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Collaboration is the Key

Miaochan Zhi

I was able to participate in a few of the breakout groups starting in the commercial security cameras group before moving to the medical imaging group. In both I found heated discussions and I witnessed the power of brainstorming.  After the breakout session each group was responsible for reporting out on their discussion. Overall, 4 of the 5 groups stated that Compressed Sensing (CS) would be helpful for their  applications. But at least two of them are cautious about CS in imaging and stated that CS can be used as a complementary technique.  CS will find application mainly in the area where highly resolved images are not necessary.  It can also be used for fast pre-diagonization. For example, in the airport surveillance camera  scenario, it may be used to identify threats more quickly than the conventional camera can zoom in. In the identification of bleeding it can be used for fast localization of the bleeding area since CS may be used for data processing on the fly instead of storing a huge dataset.  In addition, it can be used for reducing costs by taking low resolution images.

The last group, led by Jim Fienup, discussed the topics of CS in astronomical imaging applications.  He is doubtful that CS can be implemented in applications such as asteroid hunting. However,  X-ray astronomy may benefit from CS since X-ray optics are expensive, and therefore lensless imaging might reduce the cost drastically.

One idea I heard throughout the meeting was about how difficult collaboration is between mathematicians, algorithm developers and engineers. Concepts were discussed like creating a matchmaking website. Others said there was a need for more meetings like this that brought different groups of people together. Others discussed how random occurrences have led to some of their best collaborations. Lee Potter told a story of collaboration between an engineer and a mathematician whose kids go to preschool together. Emil Sidky discussed how during the Iceland volcano eruption in 2010, several scientists were delayed at the Univ. of Chicago after a conference, which led to a number of collaborations. But how can you engineer that? Planned collaboration takes time, thus money.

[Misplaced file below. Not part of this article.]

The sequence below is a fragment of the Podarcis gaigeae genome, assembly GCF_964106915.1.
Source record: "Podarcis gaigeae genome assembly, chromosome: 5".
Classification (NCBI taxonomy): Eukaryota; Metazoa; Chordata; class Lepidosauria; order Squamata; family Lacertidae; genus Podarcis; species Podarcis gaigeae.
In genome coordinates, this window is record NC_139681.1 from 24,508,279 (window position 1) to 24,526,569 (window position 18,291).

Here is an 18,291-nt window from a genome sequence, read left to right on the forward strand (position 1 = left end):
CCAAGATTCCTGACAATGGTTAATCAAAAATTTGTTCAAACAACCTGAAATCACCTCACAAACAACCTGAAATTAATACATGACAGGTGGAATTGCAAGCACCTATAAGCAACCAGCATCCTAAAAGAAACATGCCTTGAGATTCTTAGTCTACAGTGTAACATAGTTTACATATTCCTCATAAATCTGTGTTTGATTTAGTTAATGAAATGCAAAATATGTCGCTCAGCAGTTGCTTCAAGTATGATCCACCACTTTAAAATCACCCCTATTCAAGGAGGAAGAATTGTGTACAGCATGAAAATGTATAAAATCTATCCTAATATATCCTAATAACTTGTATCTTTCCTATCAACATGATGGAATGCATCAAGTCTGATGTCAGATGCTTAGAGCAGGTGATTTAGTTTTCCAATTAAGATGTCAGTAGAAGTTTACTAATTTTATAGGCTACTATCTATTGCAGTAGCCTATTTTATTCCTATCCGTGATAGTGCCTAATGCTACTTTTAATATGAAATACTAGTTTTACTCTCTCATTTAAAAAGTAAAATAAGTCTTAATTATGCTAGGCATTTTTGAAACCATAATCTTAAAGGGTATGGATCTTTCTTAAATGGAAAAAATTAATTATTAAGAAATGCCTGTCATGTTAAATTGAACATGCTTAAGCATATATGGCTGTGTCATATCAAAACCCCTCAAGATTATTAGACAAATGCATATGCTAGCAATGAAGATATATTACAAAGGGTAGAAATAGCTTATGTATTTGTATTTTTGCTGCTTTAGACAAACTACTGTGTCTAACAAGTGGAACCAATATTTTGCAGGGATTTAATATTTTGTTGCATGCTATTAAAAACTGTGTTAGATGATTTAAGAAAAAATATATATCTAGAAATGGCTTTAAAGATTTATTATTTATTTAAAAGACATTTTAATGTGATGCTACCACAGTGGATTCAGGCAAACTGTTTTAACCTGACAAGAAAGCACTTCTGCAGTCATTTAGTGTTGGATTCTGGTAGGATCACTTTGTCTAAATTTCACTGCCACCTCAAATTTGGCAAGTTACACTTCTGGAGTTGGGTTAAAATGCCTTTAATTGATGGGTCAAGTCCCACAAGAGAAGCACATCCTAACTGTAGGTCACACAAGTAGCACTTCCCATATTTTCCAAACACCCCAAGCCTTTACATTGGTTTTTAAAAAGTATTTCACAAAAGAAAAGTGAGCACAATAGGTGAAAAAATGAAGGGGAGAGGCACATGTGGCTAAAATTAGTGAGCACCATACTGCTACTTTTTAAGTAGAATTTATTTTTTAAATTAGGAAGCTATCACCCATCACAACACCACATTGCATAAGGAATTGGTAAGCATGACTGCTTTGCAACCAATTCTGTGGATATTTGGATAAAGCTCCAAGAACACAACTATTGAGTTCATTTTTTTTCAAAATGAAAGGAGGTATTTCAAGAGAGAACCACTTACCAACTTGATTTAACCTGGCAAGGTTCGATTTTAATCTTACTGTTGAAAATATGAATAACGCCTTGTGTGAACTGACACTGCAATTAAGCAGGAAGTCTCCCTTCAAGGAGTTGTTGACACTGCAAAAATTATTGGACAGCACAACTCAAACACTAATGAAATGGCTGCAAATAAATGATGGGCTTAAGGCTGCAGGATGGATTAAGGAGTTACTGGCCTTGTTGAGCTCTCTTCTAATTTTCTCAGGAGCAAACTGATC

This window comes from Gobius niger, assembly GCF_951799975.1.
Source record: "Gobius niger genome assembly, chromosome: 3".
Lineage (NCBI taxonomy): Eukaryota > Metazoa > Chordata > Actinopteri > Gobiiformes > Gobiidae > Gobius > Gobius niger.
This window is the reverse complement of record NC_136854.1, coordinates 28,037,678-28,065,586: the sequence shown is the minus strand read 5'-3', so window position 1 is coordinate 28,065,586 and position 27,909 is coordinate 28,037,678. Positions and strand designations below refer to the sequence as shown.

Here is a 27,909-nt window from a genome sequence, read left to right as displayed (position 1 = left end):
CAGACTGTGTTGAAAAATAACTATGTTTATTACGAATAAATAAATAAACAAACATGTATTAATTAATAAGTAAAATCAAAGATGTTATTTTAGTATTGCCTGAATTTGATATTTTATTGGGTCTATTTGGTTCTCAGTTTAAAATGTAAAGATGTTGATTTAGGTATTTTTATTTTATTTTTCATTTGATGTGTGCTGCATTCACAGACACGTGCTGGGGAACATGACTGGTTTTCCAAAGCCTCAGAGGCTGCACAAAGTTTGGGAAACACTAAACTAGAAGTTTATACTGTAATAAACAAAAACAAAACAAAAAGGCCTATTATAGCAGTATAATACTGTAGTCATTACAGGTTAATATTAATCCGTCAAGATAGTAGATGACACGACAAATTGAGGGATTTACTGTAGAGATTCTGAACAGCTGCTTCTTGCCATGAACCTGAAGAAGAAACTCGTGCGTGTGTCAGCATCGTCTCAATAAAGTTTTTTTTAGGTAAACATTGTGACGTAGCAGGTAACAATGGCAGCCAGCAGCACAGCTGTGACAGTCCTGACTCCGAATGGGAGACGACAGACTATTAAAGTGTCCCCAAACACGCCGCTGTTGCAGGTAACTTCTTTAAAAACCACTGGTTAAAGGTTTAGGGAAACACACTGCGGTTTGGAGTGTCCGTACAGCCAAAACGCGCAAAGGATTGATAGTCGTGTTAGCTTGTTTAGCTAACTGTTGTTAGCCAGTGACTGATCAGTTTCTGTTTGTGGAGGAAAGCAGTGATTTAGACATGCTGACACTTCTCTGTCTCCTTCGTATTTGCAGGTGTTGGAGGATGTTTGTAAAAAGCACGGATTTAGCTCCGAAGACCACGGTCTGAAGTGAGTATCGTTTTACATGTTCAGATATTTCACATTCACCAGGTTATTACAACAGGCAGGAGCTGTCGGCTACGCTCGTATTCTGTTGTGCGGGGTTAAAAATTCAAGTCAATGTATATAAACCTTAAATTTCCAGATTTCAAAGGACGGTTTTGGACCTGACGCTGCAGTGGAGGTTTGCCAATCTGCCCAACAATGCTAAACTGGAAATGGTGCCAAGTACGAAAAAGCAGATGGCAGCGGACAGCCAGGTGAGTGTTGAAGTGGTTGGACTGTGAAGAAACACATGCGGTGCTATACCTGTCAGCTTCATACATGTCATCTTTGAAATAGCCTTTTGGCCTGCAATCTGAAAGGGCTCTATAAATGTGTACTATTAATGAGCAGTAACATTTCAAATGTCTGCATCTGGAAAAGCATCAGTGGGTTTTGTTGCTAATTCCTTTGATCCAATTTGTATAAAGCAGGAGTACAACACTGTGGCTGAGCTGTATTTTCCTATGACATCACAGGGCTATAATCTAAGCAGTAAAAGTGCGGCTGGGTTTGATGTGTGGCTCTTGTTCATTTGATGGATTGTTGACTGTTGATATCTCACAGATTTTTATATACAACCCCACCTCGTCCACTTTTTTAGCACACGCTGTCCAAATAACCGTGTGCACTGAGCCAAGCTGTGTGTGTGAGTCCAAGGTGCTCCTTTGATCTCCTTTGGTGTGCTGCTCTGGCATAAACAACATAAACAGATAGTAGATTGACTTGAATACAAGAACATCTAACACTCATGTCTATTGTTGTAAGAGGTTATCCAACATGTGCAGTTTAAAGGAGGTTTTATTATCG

It suddenly occurred to me that this meeting is exactly an effort to provide communication between scientists in different fields and to engineer a collaboration between them. I looked at my brochure cover and right underneath the OSA Incubator logo are three words:  Collaborate, Innovate, Discover.

To conclude, it was a fruitful meeting. I learned a lot from the talks about CS. I would like to thank the hosts for the wonderful meeting and thank OSA for giving me this opportunity to work with them as a blogger and be part of this Incubator.

OSA CS Incubator Breakout
Image for keeping the session alive